One of the biggest shock in Windows 8 is the disappearance of the Start Button, which has been an integral component of Windows since Windows 95. It was my biggest struggle with the OS ever since the Consumer Preview, because in its absence, it is difficult to search for programs that aren’t visible by default, and also for adjusting settings in the Control Panel.
The recommended alternatives at the time are to install third-party apps such as Start8 (which isn’t a freeware) or Classic Shell (free). But I learned my lesson regarding installing such programs, so I settled on braving the new interface. Eventually, I realized that the essence of the Start Menu was mostly retained; basically, it just got reshuffled due to Windows 8’s UI overhaul.
What can you use in place of the Start Menu? These.
I. Start Dashboard
There’s a reason Microsoft removed the Start Button. It wants you to use the “dashboard” instead. It’s not like you can’t already see most of the available programs, and add/remove program tiles to match your preferences. It’s not like you can’t make it appear thru one of several ways: pressing the Win key on the keyboard, clicking the lower left corner of the screen, pressing the centermost charm in the Charms bar or pressing the physical Windows button which started appearing on many new Windows devices. (Pressing it again reverts you back to the previous screen you’re working on BTW.)
Adding existing programs and files (and even contacts from the People app) to the Start Menu works almost the same way, from the right-click menu in the desktop, using the bottom-swipe on Metro Modern apps or once you install the app from the Store or on the desktop.
One of the best things about customizing the Start Menu is the fact that it was too easy (actually, more fun would be the more appropriate term IMO). Remove tiles using the “Unpin from Start” command (it will still be visible in the “All Apps” view, in effect only hiding the app rather than uninstalling it. I have yet to discover, however, how to select an app using touch controls since I don’t have a device to work on). Rearranging apps is as simple as a drag and drop, and some apps can be resized into large or small tiles using the contextual bottom menu also. You can unleash your creative side by installing OblyTiles, which allows you to use custom pictures for the tiles.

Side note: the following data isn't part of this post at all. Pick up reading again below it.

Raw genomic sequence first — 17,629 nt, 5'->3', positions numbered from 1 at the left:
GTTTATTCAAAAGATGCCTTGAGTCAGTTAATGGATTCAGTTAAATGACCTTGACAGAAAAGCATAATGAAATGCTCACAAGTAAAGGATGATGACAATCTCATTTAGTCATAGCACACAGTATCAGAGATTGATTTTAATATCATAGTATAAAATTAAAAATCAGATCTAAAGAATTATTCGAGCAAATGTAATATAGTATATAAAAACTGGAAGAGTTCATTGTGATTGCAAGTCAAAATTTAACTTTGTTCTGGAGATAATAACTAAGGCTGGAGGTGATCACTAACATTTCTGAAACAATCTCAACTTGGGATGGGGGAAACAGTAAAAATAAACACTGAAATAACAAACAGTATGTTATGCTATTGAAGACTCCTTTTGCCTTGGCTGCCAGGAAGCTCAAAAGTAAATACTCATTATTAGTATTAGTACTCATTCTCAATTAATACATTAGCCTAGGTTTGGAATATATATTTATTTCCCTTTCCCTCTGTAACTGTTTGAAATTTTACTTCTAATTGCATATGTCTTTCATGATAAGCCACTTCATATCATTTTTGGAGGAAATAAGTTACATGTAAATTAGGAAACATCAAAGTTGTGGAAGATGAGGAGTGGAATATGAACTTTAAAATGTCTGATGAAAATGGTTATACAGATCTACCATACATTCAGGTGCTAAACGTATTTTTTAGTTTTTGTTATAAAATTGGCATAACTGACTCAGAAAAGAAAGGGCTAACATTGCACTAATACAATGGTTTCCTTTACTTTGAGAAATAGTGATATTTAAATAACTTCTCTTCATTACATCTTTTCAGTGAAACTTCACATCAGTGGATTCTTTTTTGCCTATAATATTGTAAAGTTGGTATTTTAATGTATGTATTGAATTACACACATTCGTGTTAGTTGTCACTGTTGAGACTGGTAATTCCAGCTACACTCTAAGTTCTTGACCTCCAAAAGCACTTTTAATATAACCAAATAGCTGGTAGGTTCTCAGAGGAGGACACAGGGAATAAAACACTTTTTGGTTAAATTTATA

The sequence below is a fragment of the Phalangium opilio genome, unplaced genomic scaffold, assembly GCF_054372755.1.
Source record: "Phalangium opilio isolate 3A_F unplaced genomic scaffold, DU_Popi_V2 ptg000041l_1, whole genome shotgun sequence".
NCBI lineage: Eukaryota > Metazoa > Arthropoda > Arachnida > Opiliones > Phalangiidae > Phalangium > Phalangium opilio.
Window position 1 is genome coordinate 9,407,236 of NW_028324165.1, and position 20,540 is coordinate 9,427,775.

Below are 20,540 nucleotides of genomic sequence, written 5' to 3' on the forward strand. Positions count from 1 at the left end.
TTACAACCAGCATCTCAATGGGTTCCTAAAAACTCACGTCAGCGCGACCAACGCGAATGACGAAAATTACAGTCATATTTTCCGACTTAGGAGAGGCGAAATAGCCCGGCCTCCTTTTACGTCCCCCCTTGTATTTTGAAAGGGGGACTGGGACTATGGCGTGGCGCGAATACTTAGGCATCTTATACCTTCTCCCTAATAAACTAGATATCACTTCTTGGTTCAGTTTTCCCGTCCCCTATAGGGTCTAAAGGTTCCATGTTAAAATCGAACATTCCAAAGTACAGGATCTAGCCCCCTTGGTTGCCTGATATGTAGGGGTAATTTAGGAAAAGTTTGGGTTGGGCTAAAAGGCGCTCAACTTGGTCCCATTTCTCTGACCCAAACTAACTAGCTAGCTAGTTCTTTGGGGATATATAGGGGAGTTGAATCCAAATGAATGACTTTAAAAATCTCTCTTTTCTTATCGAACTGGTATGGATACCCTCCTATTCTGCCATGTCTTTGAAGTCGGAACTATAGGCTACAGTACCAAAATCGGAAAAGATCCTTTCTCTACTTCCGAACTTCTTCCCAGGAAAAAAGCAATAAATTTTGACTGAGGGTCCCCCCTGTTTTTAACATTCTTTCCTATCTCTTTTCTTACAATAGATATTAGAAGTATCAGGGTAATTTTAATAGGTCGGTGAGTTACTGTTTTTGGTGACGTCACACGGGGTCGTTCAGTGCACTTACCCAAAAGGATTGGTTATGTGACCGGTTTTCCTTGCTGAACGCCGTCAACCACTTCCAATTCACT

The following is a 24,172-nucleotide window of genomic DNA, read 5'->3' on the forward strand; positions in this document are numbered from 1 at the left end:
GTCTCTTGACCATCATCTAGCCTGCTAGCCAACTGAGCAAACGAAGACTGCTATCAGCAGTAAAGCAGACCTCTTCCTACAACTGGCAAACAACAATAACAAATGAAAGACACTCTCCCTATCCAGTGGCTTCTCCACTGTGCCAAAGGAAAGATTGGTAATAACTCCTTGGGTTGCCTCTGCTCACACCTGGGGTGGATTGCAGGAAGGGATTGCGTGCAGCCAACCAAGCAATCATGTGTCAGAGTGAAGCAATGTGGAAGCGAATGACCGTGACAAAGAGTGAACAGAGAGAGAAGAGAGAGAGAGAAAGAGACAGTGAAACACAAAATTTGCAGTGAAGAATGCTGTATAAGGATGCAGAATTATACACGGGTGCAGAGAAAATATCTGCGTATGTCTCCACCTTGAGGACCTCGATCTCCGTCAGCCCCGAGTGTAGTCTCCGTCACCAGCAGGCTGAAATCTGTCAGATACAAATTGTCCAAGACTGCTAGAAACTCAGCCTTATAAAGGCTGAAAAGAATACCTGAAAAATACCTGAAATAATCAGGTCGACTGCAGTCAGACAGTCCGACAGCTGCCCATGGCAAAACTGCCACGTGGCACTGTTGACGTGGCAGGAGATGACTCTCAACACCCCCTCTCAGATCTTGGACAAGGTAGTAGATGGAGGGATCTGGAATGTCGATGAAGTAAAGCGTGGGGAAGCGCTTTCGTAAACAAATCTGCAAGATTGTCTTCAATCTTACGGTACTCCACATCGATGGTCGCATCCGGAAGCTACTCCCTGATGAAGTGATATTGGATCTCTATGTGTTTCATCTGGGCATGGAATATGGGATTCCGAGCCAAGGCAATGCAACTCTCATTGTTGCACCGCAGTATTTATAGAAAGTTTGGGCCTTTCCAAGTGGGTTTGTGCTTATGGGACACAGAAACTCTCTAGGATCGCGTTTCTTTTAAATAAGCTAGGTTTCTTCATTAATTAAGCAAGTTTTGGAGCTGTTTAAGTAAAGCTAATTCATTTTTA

To give you an idea how difficult it is to change the icon in previous versions of Windows, consider the steps needed for the process:
In most cases, you need a third-party program to create your own, or you can probably hunt for ICO files on the web.
I think the reason for the confusion was due to the fact that whenever I start using a new version, I go to the Start Menu to have a look at Windows stock programs. Obviously, Win8’s new menu displays only preselected programs by default, in order to showcase the new programs such as People Center or the Bing apps. Paint, Wordpad (or Notepad), Task Manager and others aren’t visible prolly because it’s assumed that the average user doesn’t need them (or in case of Paint, to direct users to the App Store to look for alternatives, such as the excellent Fresh Paint. RT users are also in for a treat due to a built-in Modern version of Office apps such as Word and Excel. Color me jealous). In reality, the new Start Menu is equivalent to the “left half” of previous Start Menus, which displays your most frequently used programs, or your favorite programs (which can be added through the “Pin to Start Menu” right-click command in Windows 7 and below).
Start Menu uses the obligatory Modern interface, and the “Live Tiles” feature was actually very addictive. Gadgets are disabled by default in Windows 8 (but there’s a work-around to that), and this feature solves this issue in presenting information at a glance.
II. Search charm